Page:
I'm applying to seven schools, actually, but the top two are the University of Texas and Columbia University. I have a pretty fantastic transcript, not to brag, and I'm about 80% certain that if I apply to Columbia early decision, I'll get in (for Ivy Leagues, applying early decision is pretty much the only way to get in, unless you've got some kind of gob-smacking application), but if I do that, I lock myself into that school. Furthermore, I'm not sure what kind of financial aid I'll be getting, and as I'm sure most of you know...it's not cheap to go there.

    If I go to the University of Texas at Austin, I'm pretty much guaranteed to get in, and it'll be practically free. My father was in the military, and state scholarships for children of veterans combined with academic awards I've picked up would make it very, VERY, cheap to go. However, I've been desperate to get out of Texas, and the thought of another four years here kind of weighs me down.

    Advice?
    UT is an awesome school! Seriously. GO THERE. I'd put UT as like "a Michigan" tier. No one will ever scoff at your school, and it will certainly be a "good school". Avoiding debt is the first step to getting ahead in life. DEBT IS HORRIBLE! The only reason I'd EVER go to an ivy is if I wanted to get a wallstreet job. They are some of the most fickle people ON EARTH. Besides them, UT will be plenty good for anything.

  9. #29
    The Eighth Colour Octarine's Avatar
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    Depends what you are planning on studying. Law for example, I'd recommend the Ivy. Science not so much.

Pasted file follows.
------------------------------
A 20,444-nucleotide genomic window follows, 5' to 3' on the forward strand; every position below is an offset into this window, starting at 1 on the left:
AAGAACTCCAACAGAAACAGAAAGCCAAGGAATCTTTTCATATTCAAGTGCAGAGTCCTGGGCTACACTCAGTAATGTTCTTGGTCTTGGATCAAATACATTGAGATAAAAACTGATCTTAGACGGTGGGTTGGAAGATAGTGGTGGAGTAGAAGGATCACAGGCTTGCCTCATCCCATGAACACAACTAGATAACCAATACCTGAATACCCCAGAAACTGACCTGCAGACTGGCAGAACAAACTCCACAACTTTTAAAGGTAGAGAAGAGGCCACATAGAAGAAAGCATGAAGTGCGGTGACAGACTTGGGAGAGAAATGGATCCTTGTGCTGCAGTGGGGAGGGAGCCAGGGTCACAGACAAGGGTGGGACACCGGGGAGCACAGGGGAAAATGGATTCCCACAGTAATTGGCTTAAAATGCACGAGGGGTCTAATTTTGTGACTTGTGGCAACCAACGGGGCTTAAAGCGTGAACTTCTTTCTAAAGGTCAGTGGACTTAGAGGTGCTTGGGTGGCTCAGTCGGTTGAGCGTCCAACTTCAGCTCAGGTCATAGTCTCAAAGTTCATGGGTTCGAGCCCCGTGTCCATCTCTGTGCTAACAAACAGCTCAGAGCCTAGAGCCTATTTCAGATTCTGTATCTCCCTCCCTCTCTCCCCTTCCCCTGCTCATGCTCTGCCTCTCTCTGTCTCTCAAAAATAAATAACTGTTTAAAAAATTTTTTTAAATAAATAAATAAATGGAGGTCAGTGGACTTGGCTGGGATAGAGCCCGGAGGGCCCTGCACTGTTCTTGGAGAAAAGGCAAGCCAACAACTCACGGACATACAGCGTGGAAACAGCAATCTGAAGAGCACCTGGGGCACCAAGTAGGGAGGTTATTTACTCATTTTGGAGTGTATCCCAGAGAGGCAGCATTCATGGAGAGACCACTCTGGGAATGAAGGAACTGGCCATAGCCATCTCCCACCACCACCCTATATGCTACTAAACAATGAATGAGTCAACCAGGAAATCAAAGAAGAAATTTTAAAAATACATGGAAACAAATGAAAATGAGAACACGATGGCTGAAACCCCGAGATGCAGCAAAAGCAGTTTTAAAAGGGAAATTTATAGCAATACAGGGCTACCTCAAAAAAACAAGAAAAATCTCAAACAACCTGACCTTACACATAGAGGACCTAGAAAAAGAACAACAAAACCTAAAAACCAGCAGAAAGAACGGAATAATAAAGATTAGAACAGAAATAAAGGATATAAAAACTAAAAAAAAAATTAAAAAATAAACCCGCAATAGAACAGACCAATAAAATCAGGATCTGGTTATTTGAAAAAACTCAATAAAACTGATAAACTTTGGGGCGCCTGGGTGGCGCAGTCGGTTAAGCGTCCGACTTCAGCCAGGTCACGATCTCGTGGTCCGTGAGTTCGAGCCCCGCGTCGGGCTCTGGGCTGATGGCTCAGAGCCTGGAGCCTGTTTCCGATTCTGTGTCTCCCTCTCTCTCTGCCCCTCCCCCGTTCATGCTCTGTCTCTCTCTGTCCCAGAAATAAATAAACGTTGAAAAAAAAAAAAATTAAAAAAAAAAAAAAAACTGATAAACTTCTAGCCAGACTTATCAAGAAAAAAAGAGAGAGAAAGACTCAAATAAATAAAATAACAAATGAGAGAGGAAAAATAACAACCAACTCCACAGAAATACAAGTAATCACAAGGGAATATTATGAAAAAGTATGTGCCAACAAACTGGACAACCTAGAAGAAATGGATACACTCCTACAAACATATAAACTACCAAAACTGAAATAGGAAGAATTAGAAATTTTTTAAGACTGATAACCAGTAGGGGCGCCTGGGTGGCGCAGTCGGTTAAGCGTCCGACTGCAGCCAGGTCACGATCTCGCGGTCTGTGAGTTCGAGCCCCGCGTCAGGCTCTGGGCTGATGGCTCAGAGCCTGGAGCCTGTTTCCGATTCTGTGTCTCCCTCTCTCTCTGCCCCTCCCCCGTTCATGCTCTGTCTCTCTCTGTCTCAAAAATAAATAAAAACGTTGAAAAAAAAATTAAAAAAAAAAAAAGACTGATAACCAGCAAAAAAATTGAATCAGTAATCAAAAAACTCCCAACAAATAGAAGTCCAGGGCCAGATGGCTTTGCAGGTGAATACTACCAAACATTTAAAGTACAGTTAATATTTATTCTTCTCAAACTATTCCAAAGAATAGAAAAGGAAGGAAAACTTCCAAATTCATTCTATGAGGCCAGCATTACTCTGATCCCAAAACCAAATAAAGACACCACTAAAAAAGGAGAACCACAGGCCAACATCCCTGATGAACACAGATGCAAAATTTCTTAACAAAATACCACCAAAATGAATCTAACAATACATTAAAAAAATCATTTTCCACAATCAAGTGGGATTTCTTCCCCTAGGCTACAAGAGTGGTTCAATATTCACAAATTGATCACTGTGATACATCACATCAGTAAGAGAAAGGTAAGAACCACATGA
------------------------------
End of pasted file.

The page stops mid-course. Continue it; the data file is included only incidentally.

10. #30
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    Quote Originally Posted by onemoretime View Post
    There are some fields where UT would be just fine (for example, anything in the petroleum industry, or within the state of Texas). In other, if not most, fields, the Ivy League degree will absolutely provide a substantial advantage compared to alternatives. It's terribly unfair, but there are doors available to you as a Columbia grad that simply aren't there for a graduate of a state U, particularly in this day and age.

    There's something important to note here - you don't go to college to get an education. An education might be a nice byproduct, but the reason you (assuming you're middle class) go to a university in the United States is to secure a signifier of elevated social class, or, when we're euphemizing it, that a person "has what it takes" to make it in a certain field.

    Just something to keep in mind.
    How old are you? This is one of those rare moments I disagree with you on all points. Your response seems to be based on logical conclusions, but lacks real world experience.